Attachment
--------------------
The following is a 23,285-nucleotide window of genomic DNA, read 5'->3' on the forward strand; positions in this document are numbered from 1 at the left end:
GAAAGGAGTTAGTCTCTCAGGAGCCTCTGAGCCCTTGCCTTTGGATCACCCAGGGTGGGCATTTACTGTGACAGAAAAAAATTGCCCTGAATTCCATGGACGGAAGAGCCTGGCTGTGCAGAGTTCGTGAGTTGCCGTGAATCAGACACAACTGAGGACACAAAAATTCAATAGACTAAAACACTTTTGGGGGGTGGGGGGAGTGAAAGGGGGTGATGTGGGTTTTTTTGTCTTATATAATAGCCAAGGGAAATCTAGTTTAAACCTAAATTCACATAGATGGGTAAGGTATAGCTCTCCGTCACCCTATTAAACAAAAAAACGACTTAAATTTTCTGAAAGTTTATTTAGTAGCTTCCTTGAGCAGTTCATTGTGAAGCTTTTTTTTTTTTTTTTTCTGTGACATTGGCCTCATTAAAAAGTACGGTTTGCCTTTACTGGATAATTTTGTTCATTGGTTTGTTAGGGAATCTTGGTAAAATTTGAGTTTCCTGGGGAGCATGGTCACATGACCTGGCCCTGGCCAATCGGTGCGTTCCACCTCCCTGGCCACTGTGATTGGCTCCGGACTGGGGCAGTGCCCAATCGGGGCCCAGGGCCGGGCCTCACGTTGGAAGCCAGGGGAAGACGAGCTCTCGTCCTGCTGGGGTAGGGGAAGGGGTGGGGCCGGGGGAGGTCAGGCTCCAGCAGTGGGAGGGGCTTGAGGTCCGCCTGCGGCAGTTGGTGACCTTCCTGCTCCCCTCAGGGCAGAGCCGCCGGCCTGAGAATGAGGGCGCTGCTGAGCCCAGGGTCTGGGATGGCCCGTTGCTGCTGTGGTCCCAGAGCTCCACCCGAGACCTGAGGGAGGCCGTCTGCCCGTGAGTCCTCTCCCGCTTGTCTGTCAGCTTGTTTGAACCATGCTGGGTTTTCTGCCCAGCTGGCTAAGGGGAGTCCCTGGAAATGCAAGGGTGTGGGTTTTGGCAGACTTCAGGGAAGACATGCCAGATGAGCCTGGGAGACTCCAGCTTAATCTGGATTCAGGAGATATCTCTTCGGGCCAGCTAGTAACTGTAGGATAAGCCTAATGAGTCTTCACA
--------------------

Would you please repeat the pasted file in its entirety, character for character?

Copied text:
The following is a 23,285-nucleotide window of genomic DNA, read 5'->3' on the forward strand; positions in this document are numbered from 1 at the left end:
GAAAGGAGTTAGTCTCTCAGGAGCCTCTGAGCCCTTGCCTTTGGATCACCCAGGGTGGGCATTTACTGTGACAGAAAAAAATTGCCCTGAATTCCATGGACGGAAGAGCCTGGCTGTGCAGAGTTCGTGAGTTGCCGTGAATCAGACACAACTGAGGACACAAAAATTCAATAGACTAAAACACTTTTGGGGGGTGGGGGGAGTGAAAGGGGGTGATGTGGGTTTTTTTGTCTTATATAATAGCCAAGGGAAATCTAGTTTAAACCTAAATTCACATAGATGGGTAAGGTATAGCTCTCCGTCACCCTATTAAACAAAAAAACGACTTAAATTTTCTGAAAGTTTATTTAGTAGCTTCCTTGAGCAGTTCATTGTGAAGCTTTTTTTTTTTTTTTTTCTGTGACATTGGCCTCATTAAAAAGTACGGTTTGCCTTTACTGGATAATTTTGTTCATTGGTTTGTTAGGGAATCTTGGTAAAATTTGAGTTTCCTGGGGAGCATGGTCACATGACCTGGCCCTGGCCAATCGGTGCGTTCCACCTCCCTGGCCACTGTGATTGGCTCCGGACTGGGGCAGTGCCCAATCGGGGCCCAGGGCCGGGCCTCACGTTGGAAGCCAGGGGAAGACGAGCTCTCGTCCTGCTGGGGTAGGGGAAGGGGTGGGGCCGGGGGAGGTCAGGCTCCAGCAGTGGGAGGGGCTTGAGGTCCGCCTGCGGCAGTTGGTGACCTTCCTGCTCCCCTCAGGGCAGAGCCGCCGGCCTGAGAATGAGGGCGCTGCTGAGCCCAGGGTCTGGGATGGCCCGTTGCTGCTGTGGTCCCAGAGCTCCACCCGAGACCTGAGGGAGGCCGTCTGCCCGTGAGTCCTCTCCCGCTTGTCTGTCAGCTTGTTTGAACCATGCTGGGTTTTCTGCCCAGCTGGCTAAGGGGAGTCCCTGGAAATGCAAGGGTGTGGGTTTTGGCAGACTTCAGGGAAGACATGCCAGATGAGCCTGGGAGACTCCAGCTTAATCTGGATTCAGGAGATATCTCTTCGGGCCAGCTAGTAACTGTAGGATAAGCCTAATGAGTCTTCACA